08/16/2005 11:00PM

Notis Otis has very special return


VANCOUVER, British Columbia - Notis Otis made a triumphant return to the races last Sunday. Last year's local 2-year-old champion, Notis Otis had come very close to dying earlier in the year, and at the time it didn't seem likely that he would ever make it back to the races, let alone this year.

Ole Nielsen of Canmor Farms, who bred and co-owns Notis Otis, was extremely nervous before the race.

"I've run in a lot of big races in the past, but I've never been this nervous before a race," said Nielsen. "I can't believe he was able to come back so quickly. He's an amazing horse."

Sunday's allowance victory was the fifth win from seven career starts for Notis Otis. A gray or roan colt, he won three stakes and lost by a nose to Alabama Rain in the Ascot Graduation last year. He was scheduled to make his 3-year-old debut in the City of Vancouver Stakes in April, but when only two horses entered, the race was canceled. His connections opted to ship him to Alberta to run in the Presidents Handicap on May 7, and, according to his trainer, Tracy McCarthy, that's where his troubles began.

"He got wiped out coming out of the starting gate, and it's possible the trauma of being hit so hard weakened his immune system," she said. "He contracted a very serious virus when he came back to Vancouver. His blood became as thick as syrup, and basically they read him his last rites."

There weren't many dry eyes in the McCarthy shed row following Notis Otis's win Sunday. A more subdued McCarthy was plotting Notis Otis's schedule on Tuesday morning.

"He came out of the race absolutely fantastic," said McCarthy. "It took about 10 minutes before he got his air back, and then he starting acting his usual crazy self. I had no idea how well he would stand up following everything he went through. It's truly remarkable, but he's been a remarkable horse from day one."

It won't be easy, but McCarthy thinks that Notis Otis could be a factor in the $250,000 British Columbia Derby on Sept. 24.

"He's feeling so good that I don't see why he can't run back in the Derby Trial," on Sept. 5, said McCarthy, "and then we'll see where we are with him. The B.C. Derby is certainly a possibility."

It was pretty amazing that Notis Otis was able to find a place to run before the Richmond Derby Trial, and in the end it was a bit of a fiasco on Sunday, with only three horses running in the race.

With five wins, Notis Otis doesn't have any conditions left, and it wasn't easy finding enough horses to fill an unconditioned allowance race. Actually, McCarthy had to sell her interest in another horse, Delta Monarch, in order to make the race go. She sold her share of Delta Monarch to her mother, but when it was discovered after the program had been printed that McCarthy owned part of Notis Otis, the horses had to be coupled anyway.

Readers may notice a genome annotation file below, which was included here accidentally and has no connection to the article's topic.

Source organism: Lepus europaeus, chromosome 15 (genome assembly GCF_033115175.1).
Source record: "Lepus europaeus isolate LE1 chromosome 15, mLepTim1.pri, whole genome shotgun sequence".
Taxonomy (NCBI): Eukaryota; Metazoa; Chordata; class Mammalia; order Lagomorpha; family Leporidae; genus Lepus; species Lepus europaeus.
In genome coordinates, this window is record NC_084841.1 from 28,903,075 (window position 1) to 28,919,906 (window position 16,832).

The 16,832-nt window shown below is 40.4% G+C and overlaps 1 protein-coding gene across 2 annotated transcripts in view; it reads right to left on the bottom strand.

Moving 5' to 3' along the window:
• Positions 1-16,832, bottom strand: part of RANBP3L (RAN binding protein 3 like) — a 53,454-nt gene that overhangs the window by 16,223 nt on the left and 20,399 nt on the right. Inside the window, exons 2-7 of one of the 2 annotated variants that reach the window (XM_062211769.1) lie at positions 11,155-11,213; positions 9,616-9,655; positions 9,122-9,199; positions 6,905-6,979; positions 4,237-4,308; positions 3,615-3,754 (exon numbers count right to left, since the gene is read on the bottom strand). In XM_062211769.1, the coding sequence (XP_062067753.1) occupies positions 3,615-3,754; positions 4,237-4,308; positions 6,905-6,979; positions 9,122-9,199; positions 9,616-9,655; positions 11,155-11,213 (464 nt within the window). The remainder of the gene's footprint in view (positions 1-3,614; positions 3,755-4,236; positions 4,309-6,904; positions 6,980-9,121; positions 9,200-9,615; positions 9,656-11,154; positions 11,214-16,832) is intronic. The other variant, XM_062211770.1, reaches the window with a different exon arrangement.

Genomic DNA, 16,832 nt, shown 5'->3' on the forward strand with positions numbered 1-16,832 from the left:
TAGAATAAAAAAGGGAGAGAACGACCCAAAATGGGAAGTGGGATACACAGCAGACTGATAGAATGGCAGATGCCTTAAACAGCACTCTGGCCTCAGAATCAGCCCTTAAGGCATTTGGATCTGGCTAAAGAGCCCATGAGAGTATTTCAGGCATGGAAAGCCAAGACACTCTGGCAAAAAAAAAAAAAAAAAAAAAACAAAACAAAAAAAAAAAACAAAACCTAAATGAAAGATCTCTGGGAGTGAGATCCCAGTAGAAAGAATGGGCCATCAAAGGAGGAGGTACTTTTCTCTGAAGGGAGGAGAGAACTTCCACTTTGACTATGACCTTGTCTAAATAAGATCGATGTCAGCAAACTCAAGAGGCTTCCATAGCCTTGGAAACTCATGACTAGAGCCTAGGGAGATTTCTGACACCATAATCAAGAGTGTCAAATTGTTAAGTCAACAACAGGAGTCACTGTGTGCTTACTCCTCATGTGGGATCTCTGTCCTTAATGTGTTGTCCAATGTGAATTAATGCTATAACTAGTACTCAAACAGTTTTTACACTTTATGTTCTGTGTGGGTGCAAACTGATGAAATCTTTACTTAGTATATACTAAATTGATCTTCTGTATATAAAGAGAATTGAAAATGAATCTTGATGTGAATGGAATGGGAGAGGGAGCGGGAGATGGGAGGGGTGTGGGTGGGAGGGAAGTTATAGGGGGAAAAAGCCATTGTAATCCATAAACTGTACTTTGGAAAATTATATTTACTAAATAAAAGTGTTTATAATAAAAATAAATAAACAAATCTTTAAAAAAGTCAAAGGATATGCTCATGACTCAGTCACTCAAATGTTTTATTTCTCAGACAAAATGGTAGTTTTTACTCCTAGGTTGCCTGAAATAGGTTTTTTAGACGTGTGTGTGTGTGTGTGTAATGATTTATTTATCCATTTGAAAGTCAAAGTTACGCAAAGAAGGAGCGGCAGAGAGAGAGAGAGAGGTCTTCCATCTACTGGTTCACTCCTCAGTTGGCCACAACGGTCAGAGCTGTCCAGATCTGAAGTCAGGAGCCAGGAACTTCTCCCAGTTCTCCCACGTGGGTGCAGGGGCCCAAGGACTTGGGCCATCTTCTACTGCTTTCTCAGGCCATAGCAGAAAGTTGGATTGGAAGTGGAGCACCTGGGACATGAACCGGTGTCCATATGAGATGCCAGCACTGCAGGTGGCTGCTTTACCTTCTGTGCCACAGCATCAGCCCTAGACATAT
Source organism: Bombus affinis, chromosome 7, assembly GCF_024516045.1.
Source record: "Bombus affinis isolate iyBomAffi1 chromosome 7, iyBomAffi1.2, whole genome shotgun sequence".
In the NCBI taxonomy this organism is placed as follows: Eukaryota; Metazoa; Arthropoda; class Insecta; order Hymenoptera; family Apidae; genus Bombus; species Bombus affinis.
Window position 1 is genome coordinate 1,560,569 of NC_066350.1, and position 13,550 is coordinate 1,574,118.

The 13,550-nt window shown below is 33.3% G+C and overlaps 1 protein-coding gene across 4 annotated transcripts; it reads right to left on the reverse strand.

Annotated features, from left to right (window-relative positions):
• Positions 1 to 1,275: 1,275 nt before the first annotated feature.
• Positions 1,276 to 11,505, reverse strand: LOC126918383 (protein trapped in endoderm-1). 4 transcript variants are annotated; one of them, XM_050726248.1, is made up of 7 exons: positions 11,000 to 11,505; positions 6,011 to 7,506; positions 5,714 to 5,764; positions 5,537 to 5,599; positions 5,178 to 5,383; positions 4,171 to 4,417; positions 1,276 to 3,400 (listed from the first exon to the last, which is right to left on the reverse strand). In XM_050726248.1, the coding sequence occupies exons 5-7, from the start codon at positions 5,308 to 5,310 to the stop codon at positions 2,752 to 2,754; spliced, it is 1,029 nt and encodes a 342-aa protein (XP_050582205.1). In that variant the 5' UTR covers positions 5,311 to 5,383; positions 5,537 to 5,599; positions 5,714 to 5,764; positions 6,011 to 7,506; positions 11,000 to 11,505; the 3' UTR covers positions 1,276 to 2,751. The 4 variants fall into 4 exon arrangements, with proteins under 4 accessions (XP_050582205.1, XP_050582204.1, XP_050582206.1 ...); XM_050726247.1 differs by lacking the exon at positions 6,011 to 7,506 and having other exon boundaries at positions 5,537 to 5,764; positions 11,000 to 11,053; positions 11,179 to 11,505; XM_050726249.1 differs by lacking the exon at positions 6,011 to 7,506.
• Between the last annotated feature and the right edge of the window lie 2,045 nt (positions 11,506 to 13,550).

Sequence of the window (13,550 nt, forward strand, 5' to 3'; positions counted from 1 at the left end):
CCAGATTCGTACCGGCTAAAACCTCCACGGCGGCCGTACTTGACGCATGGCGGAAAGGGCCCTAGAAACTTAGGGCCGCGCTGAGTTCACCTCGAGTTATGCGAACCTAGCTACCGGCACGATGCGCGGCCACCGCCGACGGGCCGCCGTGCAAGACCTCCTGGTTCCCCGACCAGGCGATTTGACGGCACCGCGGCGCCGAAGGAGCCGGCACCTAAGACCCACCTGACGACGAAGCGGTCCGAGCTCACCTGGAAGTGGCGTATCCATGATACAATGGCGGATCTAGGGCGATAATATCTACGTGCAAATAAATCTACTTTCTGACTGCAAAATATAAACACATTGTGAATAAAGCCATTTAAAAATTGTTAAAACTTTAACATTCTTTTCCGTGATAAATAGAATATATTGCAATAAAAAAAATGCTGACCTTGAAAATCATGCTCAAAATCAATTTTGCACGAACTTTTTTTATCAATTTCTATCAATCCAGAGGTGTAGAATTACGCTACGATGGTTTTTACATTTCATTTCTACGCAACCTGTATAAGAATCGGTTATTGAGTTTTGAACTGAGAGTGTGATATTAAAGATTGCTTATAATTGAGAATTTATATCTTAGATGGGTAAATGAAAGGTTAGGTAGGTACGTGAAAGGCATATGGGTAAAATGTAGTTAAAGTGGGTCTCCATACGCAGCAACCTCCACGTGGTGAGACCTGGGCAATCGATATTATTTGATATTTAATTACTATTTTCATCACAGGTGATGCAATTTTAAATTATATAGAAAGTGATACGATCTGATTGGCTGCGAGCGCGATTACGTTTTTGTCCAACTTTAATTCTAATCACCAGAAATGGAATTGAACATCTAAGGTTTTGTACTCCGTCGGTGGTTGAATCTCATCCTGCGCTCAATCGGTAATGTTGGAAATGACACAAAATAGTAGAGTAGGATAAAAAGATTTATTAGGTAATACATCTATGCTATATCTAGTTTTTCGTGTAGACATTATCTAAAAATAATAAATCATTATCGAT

At Hastings, if a trainer owns part of a horse, any other horses they train in the race have to be coupled. Since they weren't coupled on the program, Delta Monarch was scratched.

Then, on the way to the paddock, Forecaster had one of his shoes come loose. The shoe was not put back on properly in time for the post parade, so he was also scratched.

Michael Mackey, who has been hired as a consultant for Hastings, looked at it this way.

"Obviously we aren't thrilled about running a three-horse field," he said. "But, we're happy that one of our stars is back on track, and the other two horses had also been off for a while, and they needed the race as well."

Newcomer has good week

Owner Thomas Bell has had quite a week. Bell is new to horse racing, and his first victory was with Alexandersun in the Seattle Slew Handicap at Emerald on Aug. 7. Bell also won the Langley Handicap with Appearance Fee at Hastings last Sunday. They are both being pointed to the $250,000 British Columbia Derby.

Trainer John Snow wasn't sure where Appearance Fee would run next. He is considering either the $100,000 Emerald Downs Breeders' Cup Derby on Sept. 5 or the Richmond Derby Trial on the same day.

"He came out of the race in good shape, so we're going to nominate him to both races just to keep our options open," said Snow. "We made a few changes since he arrived here, and from the way he ran it looks like we have him headed in the right direction. I think he'll run even better in his next race."

Jockey Jake Barton was aboard for the win, and he was pleasantly surprised by the outcome.

"When I worked him I wasn't impressed at all," said Barton. "But John told me that he was working on a few things and that he was a much better horse than the one I worked. He did a great job of turning this horse around."

Appearance Fee was making his first start at Hastings. He finished fourth in a $40,000 claiming race at Del Mar on July 21. A Kentucky-bred, Appearance Fee has started only seven times, and if he continues his improvement under Snow, he could be a serious contender for the B.C. Derby.